In an action for personal injuries sustained by a guest in an automobile which left the road and collided with a pole at a curve, a finding that the operator was grossly negligent was warranted by evidence that he was driving at an excessive speed while aware that the steering gear was defective and liable to lock, and that it locked on the curve so that he could not turn the steering wheel.
A finding that a guest in an automobile, injured when it left the road and collided with a pole at a curve, either had assumed the risk of the injury, or was guilty of contributory negligence, by remaining in the automobile for six hours, during much of which period it was driven at an excessive speed, was not required as a matter of law where on the evidence a finding was warranted that the accident was caused by a combination of excessive speed and a defective mechanism of the steering gear of which the operator, but not the guest, was aware.
TORT. Writ in the First District Court of Southern Middlesex dated December 11, 1944.
On removal to the Superior Court, the action was tried before Baker, J.
D. A. Foley & J. J. Brady, for the plaintiff, submitted a brief.
No argument nor brief for the defendant.
WILLIAMS, J. This is an action of tort for personal injuries received by the plaintiff while riding as a guest in an automobile operated by the defendant on Waverley Street in Framingham on January 16, 1944. The jury returned a verdict for the plaintiff and the case is here on her exception to the entering of a verdict for the defendant under leave reserved.
There was evidence that the accident in which the plaintiff was injured occurred about 5 A.M. The plaintiff was sitting on the rear seat of the automobile with a young man, and a girl friend of hers was sitting on the front seat with the
defendant. The girls had met the men about eleven o'clock on the previous evening and thereafter until the time of the accident the four had spent the night riding over the roads in the vicinity of Framingham, with the defendant driving. Much of the time the automobile was proceeding at a speed approximating seventy miles per hour. At times protests about the speed were made by the plaintiff but she continued on the ride, although during the evening two or more stops were made and once in Natick the occupants of the automobile left it to go into a house. While returning to the home of the plaintiff in Framingham, at a place where the road, level and forty feet in width, curved sharply to the right, the automobile, driven at a speed of seventy to eighty miles per hour, went off the road to the left and crashed into a pole. The steering gear had locked so that the driver could not turn the wheel. The automobile was equipped with a device on the steering post or column which by means of a key would lock the steering mechanism and also control the operation of the ignition switch. Earlier in the evening the defendant broke this key and was unable to start the automobile except by using a screwdriver to turn the key. No expert testimony was introduced as to the probability or possibility of the steering gear automatically locking when the automobile was in motion but, according to the testimony of the defendant, after the key broke it had locked once or twice before the girls were picked up. It could have been found that, with the steering mechanism in that condition, it was exceptionally dangerous to drive at high speed, that the defendant must have been aware of this danger, and that driving at the speed indicated by the testimony was gross negligence. Logan v. Reardon, 274 Mass. 83 . Gionet v. Shepardson, 277 Mass. 308 . Cini v. Romeo, 290 Mass. 532 .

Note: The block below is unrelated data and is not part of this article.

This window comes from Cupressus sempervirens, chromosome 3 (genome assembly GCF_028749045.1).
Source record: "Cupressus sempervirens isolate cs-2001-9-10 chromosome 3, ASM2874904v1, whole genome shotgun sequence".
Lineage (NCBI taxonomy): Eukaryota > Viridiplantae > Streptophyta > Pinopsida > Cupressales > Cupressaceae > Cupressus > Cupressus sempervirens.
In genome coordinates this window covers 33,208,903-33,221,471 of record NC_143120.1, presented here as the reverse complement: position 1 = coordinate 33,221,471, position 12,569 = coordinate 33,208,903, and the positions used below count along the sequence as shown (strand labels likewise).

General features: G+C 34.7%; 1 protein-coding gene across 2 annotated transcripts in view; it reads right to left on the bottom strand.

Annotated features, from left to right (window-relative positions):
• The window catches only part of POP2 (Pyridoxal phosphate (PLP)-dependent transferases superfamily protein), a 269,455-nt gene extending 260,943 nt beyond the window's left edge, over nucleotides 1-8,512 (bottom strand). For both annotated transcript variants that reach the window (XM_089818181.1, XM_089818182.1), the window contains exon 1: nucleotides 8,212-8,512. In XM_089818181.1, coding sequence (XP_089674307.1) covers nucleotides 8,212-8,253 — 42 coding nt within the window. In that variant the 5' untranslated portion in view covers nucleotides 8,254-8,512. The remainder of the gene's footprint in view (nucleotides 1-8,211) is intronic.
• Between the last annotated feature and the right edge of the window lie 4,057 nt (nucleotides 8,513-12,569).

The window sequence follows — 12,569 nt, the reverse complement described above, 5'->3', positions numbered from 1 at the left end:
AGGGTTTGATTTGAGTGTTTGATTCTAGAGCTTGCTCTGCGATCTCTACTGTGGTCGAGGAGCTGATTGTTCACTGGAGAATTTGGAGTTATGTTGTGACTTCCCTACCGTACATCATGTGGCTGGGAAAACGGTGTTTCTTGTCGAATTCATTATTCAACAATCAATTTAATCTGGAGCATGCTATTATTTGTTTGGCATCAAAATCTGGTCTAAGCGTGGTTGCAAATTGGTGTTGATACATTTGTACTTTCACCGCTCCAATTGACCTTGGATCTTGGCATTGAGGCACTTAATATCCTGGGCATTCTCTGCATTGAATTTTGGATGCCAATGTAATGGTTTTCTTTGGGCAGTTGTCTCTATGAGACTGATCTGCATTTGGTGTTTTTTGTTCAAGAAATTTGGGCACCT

It was permissible to find that the collision with the post was caused by a combination of excessive speed and a defective mechanism or by either one of these factors alone. There was evidence that the plaintiff, by continuing to ride in the automobile for a period of six hours with opportunity to alight, had acquiesced in the defendant's manner
of driving. She was unaware, however, of the danger due to the condition of the steering gear, and it could not have been ruled that she had assumed the risk of an accident such as in fact occurred, even if assumption of risk had been pleaded (see Leary v. William G. Webber Co. 210 Mass. 68 , 73; Winchester v. Solomon, 322 Mass. 7 , 11) and was thereby in issue.
Nor could it have been ruled that the conduct of the plaintiff as matter of law contributed to cause her injuries. The decisions in Laffey v. Mullen, 275 Mass. 277 , and Curley v. Mahan, 288 Mass. 369 , to which reference is made in the plaintiff's brief, are not controlling authority here on the issue of contributory negligence. See McGaffigan v. Kennedy, 302 Mass. 12 , 17.
In our opinion it was error for the judge to enter a verdict for the defendant.